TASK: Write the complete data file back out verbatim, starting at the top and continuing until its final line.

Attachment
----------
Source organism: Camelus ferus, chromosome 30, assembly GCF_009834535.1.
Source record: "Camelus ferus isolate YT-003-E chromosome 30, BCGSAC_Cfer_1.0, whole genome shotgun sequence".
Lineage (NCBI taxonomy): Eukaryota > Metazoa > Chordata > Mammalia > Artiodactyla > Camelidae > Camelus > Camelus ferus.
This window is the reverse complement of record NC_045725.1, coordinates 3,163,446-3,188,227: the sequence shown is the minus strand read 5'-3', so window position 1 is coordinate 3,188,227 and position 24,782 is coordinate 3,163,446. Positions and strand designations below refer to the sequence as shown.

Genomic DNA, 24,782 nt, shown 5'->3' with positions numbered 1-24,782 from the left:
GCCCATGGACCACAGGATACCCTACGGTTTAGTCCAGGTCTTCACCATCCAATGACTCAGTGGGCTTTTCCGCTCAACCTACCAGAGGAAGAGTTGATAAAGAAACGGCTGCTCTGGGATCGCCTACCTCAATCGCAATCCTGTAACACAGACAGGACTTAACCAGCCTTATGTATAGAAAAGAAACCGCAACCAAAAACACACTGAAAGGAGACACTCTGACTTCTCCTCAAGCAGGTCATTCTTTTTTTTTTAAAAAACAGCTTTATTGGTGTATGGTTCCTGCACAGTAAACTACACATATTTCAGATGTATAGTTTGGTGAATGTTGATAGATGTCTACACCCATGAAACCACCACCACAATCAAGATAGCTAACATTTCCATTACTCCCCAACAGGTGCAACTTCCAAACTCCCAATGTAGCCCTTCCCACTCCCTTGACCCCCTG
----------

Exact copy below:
Source organism: Camelus ferus, chromosome 30, assembly GCF_009834535.1.
Source record: "Camelus ferus isolate YT-003-E chromosome 30, BCGSAC_Cfer_1.0, whole genome shotgun sequence".
Lineage (NCBI taxonomy): Eukaryota > Metazoa > Chordata > Mammalia > Artiodactyla > Camelidae > Camelus > Camelus ferus.
This window is the reverse complement of record NC_045725.1, coordinates 3,163,446-3,188,227: the sequence shown is the minus strand read 5'-3', so window position 1 is coordinate 3,188,227 and position 24,782 is coordinate 3,163,446. Positions and strand designations below refer to the sequence as shown.

Genomic DNA, 24,782 nt, shown 5'->3' with positions numbered 1-24,782 from the left:
GCCCATGGACCACAGGATACCCTACGGTTTAGTCCAGGTCTTCACCATCCAATGACTCAGTGGGCTTTTCCGCTCAACCTACCAGAGGAAGAGTTGATAAAGAAACGGCTGCTCTGGGATCGCCTACCTCAATCGCAATCCTGTAACACAGACAGGACTTAACCAGCCTTATGTATAGAAAAGAAACCGCAACCAAAAACACACTGAAAGGAGACACTCTGACTTCTCCTCAAGCAGGTCATTCTTTTTTTTTTAAAAAACAGCTTTATTGGTGTATGGTTCCTGCACAGTAAACTACACATATTTCAGATGTATAGTTTGGTGAATGTTGATAGATGTCTACACCCATGAAACCACCACCACAATCAAGATAGCTAACATTTCCATTACTCCCCAACAGGTGCAACTTCCAAACTCCCAATGTAGCCCTTCCCACTCCCTTGACCCCCTG